The EU announced on Thursday that all its leaders agreed a €50bn aid package for Ukraine, including Hungary's Prime Minister Viktor Orban, who had previously blocked the agreement.
European leaders celebrated and Ukraine breathed a sigh of relief. Some saw the deal as proof that Hungary capitulated.
But Mr Orban returned to Budapest proclaiming victory too.
"We fought it out! They can't give Hungarian money to the Ukrainians!" Mr Orban posted on Facebook.
"We will not take part in the war, we will not send weapons, we remain on the side of peace!"
In fact, the deal represents a major climbdown.
Mr Orban insisted until now that the money for Ukraine should not come from the main 2021-2027 EU budget. He wanted the money divided into four tranches, with an annual meeting at which he or others could veto it.
Instead, there will be an annual debate, without the right to veto, and a bi-annual review.
Mr Orban's claim that "they can't give Hungarian money to the Ukrainians" is dubious, as the EU budget from which the €50bn ($55bn; £43bn) will be paid includes Hungarian contributions.
Another detail of the deal which is important to him is that payments to Ukraine will be dependent on respect for the Hungarian minority.
This is an important issue for the Hungarian government, which demands that the rights of some 75,000 ethnic Hungarians in Ukraine to study in their own language be restored to the 2015 level.
Hungarian and other minority languages were collateral damage in Ukrainian attempts to reduce the use of Russian in a series of laws implemented from 2016 onwards.
But in the end, confronted with a stark choice - to be with the EU or Russia, as put to him by Polish Prime Minister Donald Tusk - Mr Orban backed down, and chose the EU.
Mr Orban shifted swiftly from one battle he could not win - funds for Ukraine - to another which he would like to be associated with: the current wave of protests by European farmers over slashed subsidies and budgetary support. That could influence the outcome of European elections in June.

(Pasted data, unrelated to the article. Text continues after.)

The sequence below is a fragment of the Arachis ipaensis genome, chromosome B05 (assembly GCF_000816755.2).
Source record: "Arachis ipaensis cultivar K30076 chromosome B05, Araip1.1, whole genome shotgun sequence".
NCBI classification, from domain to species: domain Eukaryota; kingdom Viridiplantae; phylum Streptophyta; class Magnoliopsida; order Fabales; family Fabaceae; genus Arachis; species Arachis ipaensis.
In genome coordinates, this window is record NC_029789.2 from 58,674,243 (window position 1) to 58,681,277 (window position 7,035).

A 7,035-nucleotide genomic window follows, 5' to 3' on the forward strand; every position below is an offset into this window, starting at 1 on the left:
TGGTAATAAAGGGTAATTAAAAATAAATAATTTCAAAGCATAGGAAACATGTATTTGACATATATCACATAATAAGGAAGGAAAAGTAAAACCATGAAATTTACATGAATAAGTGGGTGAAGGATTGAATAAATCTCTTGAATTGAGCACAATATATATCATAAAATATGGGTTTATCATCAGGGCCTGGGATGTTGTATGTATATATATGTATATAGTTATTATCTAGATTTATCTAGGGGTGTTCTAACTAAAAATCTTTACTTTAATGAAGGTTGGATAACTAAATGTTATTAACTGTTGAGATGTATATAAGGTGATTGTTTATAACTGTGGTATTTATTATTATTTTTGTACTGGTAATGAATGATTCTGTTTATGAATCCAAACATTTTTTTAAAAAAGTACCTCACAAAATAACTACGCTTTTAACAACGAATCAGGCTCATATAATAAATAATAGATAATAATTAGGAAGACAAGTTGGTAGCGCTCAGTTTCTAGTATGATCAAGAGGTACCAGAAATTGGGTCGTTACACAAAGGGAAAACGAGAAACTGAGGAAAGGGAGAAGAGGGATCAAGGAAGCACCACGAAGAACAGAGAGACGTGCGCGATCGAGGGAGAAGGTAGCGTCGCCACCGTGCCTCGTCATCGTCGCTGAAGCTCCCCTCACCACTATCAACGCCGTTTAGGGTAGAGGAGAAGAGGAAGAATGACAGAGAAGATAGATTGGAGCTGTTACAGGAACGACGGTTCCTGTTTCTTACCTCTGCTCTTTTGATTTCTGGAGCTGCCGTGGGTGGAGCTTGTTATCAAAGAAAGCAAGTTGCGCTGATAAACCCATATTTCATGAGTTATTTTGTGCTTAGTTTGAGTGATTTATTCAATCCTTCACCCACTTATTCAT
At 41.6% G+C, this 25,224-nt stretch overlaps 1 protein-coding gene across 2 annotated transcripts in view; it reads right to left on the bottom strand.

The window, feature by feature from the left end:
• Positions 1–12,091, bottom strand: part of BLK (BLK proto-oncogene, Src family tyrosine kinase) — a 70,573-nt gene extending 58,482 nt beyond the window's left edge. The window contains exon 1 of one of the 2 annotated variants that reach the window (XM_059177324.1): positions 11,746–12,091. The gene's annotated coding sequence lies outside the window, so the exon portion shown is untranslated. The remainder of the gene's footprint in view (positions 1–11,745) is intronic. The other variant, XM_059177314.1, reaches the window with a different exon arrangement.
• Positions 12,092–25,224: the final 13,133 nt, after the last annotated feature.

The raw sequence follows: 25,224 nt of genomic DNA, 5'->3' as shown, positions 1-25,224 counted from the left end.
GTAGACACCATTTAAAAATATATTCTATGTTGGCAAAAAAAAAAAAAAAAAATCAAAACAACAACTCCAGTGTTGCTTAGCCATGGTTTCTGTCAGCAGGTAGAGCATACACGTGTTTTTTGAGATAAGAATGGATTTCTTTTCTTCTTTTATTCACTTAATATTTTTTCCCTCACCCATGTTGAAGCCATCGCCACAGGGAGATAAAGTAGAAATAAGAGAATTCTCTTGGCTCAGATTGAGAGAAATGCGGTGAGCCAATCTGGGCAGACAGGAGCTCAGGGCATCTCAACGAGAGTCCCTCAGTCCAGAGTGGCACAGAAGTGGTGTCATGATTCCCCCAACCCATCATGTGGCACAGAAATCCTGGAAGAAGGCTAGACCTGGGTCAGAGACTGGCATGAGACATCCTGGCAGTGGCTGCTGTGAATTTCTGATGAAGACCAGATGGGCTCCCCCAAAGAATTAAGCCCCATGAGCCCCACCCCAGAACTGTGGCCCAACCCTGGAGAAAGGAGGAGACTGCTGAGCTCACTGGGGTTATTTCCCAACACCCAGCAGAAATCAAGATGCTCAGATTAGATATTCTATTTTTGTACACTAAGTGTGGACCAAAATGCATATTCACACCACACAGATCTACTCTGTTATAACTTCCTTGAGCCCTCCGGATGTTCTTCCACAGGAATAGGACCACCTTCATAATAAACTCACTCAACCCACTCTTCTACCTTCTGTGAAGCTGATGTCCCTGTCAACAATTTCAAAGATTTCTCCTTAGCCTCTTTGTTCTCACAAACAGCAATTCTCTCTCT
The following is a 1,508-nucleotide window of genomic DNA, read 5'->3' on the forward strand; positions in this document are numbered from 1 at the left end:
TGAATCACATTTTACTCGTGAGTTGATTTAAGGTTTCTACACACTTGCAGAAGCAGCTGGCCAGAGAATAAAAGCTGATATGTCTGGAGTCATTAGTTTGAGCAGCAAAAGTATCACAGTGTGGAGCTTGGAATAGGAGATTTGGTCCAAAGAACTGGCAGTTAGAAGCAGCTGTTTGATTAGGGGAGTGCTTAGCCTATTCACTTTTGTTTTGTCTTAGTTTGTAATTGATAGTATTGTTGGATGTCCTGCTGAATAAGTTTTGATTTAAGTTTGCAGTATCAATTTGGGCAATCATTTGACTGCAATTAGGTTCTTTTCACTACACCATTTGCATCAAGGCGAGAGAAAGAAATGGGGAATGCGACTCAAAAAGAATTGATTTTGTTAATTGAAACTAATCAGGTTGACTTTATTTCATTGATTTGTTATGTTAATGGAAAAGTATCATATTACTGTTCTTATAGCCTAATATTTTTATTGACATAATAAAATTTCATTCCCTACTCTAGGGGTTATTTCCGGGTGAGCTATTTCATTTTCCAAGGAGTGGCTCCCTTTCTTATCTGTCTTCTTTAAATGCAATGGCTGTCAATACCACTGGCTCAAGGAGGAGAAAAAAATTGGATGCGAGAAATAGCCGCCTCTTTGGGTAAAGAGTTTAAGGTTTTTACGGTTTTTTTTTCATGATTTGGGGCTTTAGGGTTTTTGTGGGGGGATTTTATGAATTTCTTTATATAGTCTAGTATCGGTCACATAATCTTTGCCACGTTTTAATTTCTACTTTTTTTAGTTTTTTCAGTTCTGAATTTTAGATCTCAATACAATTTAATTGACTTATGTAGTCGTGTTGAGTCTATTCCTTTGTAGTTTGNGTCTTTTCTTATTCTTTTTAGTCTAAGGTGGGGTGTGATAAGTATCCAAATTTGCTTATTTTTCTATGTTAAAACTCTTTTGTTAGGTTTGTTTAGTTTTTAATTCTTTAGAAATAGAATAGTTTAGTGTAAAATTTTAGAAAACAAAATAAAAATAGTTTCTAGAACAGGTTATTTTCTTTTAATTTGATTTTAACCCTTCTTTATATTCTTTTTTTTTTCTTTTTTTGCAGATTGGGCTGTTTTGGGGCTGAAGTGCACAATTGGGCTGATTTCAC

Ahead of the summit, Mr Orban made time to meet protesting farmers outside the EU institution buildings.
"It's a European mistake that the voice of people is not taken seriously," he told Hungarian RTL television in Brussels - a channel he doesn't usually speak to, because it is critical of his government.
"Not just relevant to the farmers but to the ordinary people. They are not taken seriously by the leaders," he said.
One accusation he levels at what he calls the "Brussels bureaucrats" is that, in their rush to support Ukraine, they have allowed cheap, allegedly poor quality Ukrainian grain to flood EU markets.
"The European Commission should represent the interest of the European farmers vis-a-vis Ukraine and not represent the interest of Ukrainian farmers against the European ones," Mr Orban told RTL.
This is vintage Orban. He issues a rallying call to his troops - usually hinted at in advance by one of his lieutenants - then the slogan is repeated constantly by his ministers and his media, until the public have learnt it by heart.
Earlier this week, his former Justice Minister Judit Varga, who will lead his Fidesz party's list for the European elections, posted on X: "Let's learn to drive tractors!"
Mr Orban and his Fidesz government hope that like-minded parties in Europe will make spectacular gains in the June elections, and Donald Trump will return to the White House in November. That will change the playing field for funds for Ukraine, despite Thursday's decision.